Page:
When her doctor told her she couldn't live alone anymore, Thelma E. Burton didn't listen.
It wasn't up to the doctor, as she saw it, and Thelma, now 91, isn't a woman who lets other people make decisions for her.
A year passed. The doctor offered the same grim advice, but Thelma still wasn't ready to yield. She waited one year more before deciding he was right. Then she left everything and everyone she knew in California and moved into her granddaughter's Edmond home in 2007.
“I've got four daughters and one son,” Thelma said, “and they're fine people. But I didn't want to live with them because they're too bossy. I'm independent. I like to take care of myself.”
She takes care of others, too. Despite her age, she is vibrant, hardworking and relentlessly positive. Those same qualities earned her recognition earlier this year as Oklahoma's winner of the Home Instead Senior Care network's Salute to Senior Service Award.
Thelma volunteers at the Metropolitan Better Living Center, 702 NE 37, five days a week. She cooks meals at the center on special occasions, makes homemade bread rolls and encourages other seniors to stay involved in life and exercise.
“I like to be active. I think that's why I'm still living. I don't like to do like most old people,” she said, laughing, “and I even try to help old people stay alive.”
Thelma was born in 1921 in Glenmore, La., on the outskirts of Shreveport.
Her family had little, and within five years of her birth, they had even less. Someone in Glenmore had killed a man. Suspicion fell on Thelma's father, an immigrant from India who wore an eye patch. Apparently he resembled the killer.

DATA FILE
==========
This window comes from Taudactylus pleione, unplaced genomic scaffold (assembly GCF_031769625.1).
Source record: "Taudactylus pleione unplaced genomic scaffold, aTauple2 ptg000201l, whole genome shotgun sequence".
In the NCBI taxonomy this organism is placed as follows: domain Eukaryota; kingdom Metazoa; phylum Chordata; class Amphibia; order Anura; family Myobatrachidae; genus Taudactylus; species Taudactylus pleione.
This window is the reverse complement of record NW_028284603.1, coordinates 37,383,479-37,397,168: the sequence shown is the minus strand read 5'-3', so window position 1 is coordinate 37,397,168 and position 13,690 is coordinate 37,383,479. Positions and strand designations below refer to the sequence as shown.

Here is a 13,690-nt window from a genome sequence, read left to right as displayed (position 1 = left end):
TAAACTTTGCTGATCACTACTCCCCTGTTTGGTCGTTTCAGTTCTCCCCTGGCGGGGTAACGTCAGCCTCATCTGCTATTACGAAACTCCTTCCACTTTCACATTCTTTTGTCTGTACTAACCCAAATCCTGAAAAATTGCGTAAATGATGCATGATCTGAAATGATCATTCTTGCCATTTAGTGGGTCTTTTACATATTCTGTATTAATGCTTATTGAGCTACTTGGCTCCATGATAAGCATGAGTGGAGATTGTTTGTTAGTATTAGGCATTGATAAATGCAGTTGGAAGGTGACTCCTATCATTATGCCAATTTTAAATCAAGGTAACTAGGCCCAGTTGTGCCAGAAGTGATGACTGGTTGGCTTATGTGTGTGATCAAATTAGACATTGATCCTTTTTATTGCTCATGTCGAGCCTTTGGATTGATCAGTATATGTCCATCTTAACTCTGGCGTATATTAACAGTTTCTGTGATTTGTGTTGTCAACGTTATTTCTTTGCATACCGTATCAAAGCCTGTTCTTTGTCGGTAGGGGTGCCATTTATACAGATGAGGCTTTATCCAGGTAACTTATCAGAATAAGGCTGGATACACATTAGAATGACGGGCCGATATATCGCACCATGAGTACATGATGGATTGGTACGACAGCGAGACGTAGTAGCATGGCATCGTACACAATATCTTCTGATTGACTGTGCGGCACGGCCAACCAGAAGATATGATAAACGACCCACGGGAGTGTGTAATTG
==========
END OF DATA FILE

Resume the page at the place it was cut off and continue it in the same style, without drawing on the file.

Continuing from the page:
The family was ordered to leave town.
“A man came to our house and told us if we didn't get out of there,” Thelma said, “he was going to kill the whole family.”
They rode out of Glenmore in the back of a pickup, huddling together for warmth in the midst of winter's bite. They relocated to Shreveport, where Thelma would remain until the 1940s or 1950s.
As a girl, she picked cotton, developing a strong work ethic. She excelled in school; despite racial laws that capped black education at the 11th grade, she was offered two college scholarships. Her academic dreams smacked up against cold economic reality.
Even with the scholarships, she said, “my parents didn't have the money to send me.”
After an ill-fated first marriage, Thelma married Matthew D. Burton, who took her with him to California. They moved into a rent house, working together to provide a better life for their family.
Burton, who was illiterate, worked near the docks. His bosses offered him a promotion, but it involved paperwork. Thelma told him to take the job; no one needed to know he couldn't read or write.
Each day, she showed up at Burton's workplace, ostensibly to bring him his lunch. The visits allowed Thelma to take care of the paperwork, leaving no one the wiser. Their trick worked, allowing Burton to be promoted again and again.
Then tragedy struck.
Burton wasn't the type to make a fuss about himself. If the family had worries, he'd shoulder them alone. So it was that Thelma never knew he was sick until it was too late.
One day Thelma returned from a Bible class to find her husband gone. Her mother-in-law told her that Burton had gone to the hospital. She found him there, and either he couldn't tell her what was going on or he didn't understand.
“He didn't tell me he had cancer. ... He said they were going to operate on him the next day, and I asked what for, and he said he didn't know,” Thelma said.
After the operation, she knew something went wrong. She could tell by the look in the doctor's eyes and the sad shaking of his head.
“He told me he (Burton) had passed,” she said. “That was a real shock to me.”